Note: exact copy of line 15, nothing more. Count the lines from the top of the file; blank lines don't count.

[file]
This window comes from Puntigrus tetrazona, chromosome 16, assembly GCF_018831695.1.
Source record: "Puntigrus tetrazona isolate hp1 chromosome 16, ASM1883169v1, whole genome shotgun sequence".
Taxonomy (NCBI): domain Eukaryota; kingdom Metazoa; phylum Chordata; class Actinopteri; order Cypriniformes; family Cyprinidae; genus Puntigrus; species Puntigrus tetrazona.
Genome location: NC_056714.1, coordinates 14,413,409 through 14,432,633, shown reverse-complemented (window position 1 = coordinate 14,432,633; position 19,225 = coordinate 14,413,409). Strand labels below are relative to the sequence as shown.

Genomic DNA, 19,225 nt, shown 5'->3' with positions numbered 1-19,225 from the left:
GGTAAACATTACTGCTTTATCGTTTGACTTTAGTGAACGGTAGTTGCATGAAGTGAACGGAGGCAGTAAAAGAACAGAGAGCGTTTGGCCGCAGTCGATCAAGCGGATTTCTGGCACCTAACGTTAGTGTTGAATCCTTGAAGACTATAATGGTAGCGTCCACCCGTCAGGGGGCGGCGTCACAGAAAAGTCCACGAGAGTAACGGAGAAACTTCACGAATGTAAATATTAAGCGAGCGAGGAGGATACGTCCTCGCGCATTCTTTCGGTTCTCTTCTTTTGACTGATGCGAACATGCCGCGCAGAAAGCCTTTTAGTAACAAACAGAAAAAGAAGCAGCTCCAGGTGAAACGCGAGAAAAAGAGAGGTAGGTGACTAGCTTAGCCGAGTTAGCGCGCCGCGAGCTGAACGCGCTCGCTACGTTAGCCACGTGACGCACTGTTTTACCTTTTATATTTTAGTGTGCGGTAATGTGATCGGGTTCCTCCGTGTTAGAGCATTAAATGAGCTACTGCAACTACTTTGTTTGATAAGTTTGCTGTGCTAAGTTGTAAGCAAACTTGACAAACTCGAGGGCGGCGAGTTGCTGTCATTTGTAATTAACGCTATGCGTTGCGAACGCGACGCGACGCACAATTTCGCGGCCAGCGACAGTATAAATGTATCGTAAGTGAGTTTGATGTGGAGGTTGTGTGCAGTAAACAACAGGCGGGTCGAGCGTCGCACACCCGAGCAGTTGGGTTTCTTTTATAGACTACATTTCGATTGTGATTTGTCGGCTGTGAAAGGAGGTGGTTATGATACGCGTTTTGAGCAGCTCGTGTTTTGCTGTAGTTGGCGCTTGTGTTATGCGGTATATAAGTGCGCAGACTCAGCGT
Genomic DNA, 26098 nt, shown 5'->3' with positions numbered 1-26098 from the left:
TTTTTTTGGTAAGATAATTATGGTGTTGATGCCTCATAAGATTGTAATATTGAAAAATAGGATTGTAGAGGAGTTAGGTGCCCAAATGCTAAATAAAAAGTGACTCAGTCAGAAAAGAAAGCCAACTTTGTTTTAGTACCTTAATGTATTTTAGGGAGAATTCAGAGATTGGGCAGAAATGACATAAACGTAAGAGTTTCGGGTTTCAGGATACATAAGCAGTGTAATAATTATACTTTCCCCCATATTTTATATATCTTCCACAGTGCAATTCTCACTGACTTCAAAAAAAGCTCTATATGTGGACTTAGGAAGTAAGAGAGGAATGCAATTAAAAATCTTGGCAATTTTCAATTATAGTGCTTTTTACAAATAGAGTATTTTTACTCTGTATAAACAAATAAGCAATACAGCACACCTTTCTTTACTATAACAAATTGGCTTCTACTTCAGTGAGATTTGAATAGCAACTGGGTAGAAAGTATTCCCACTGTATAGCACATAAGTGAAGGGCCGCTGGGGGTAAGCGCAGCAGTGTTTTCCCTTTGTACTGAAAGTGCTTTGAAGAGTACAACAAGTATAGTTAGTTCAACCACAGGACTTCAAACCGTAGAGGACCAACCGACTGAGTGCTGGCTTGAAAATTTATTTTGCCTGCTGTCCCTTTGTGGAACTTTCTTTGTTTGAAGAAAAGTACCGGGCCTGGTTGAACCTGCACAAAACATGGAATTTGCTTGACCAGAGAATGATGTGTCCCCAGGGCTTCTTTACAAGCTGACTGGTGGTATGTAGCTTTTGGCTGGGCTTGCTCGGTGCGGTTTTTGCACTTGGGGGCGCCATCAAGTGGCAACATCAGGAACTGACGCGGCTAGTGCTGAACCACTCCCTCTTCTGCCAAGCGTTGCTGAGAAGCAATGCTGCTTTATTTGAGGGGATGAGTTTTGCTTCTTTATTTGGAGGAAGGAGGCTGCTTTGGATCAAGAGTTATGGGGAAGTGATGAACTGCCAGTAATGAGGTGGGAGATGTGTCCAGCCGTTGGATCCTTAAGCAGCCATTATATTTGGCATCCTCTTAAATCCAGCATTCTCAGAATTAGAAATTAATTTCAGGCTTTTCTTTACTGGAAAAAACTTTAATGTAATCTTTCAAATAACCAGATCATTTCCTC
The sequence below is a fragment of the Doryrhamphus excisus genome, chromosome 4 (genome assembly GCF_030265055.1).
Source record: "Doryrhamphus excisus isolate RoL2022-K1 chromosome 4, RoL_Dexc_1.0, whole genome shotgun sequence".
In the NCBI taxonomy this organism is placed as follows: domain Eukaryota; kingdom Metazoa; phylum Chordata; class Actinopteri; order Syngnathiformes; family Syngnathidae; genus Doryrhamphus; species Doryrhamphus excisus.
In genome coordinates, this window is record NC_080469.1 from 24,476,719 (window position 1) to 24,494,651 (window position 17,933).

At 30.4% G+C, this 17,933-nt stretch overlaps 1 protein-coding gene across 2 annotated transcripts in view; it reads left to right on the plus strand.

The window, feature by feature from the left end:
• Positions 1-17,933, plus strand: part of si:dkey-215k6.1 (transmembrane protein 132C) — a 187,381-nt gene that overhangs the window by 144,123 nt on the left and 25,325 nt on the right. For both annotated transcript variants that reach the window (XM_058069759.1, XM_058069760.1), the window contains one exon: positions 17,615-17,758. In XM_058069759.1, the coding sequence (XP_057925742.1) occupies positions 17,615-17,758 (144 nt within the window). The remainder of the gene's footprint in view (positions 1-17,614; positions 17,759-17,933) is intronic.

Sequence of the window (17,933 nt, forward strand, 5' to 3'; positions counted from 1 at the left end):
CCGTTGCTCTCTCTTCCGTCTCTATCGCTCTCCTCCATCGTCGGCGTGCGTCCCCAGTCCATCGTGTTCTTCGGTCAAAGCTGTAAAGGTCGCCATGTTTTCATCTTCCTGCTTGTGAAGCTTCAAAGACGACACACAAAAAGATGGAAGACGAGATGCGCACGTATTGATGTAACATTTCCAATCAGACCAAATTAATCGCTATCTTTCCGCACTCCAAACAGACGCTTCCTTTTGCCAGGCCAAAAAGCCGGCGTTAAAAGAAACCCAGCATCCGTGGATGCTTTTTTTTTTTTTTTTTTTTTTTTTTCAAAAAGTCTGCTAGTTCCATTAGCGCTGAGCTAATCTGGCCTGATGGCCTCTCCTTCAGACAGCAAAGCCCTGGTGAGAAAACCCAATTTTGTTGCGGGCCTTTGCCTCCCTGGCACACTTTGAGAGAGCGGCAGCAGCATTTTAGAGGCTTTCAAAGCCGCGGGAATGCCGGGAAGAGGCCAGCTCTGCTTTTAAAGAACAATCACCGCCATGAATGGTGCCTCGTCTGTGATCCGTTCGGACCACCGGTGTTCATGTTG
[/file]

• Positions 1-17,933, plus strand: part of si:dkey-215k6.1 (transmembrane protein 132C) — a 187,381-nt gene that overhangs the window by 144,123 nt on the left and 25,325 nt on the right. For both annotated transcript variants that reach the window (XM_058069759.1, XM_058069760.1), the window contains one exon: positions 17,615-17,758. In XM_058069759.1, the coding sequence (XP_057925742.1) occupies positions 17,615-17,758 (144 nt within the window). The remainder of the gene's footprint in view (positions 1-17,614; positions 17,759-17,933) is intronic.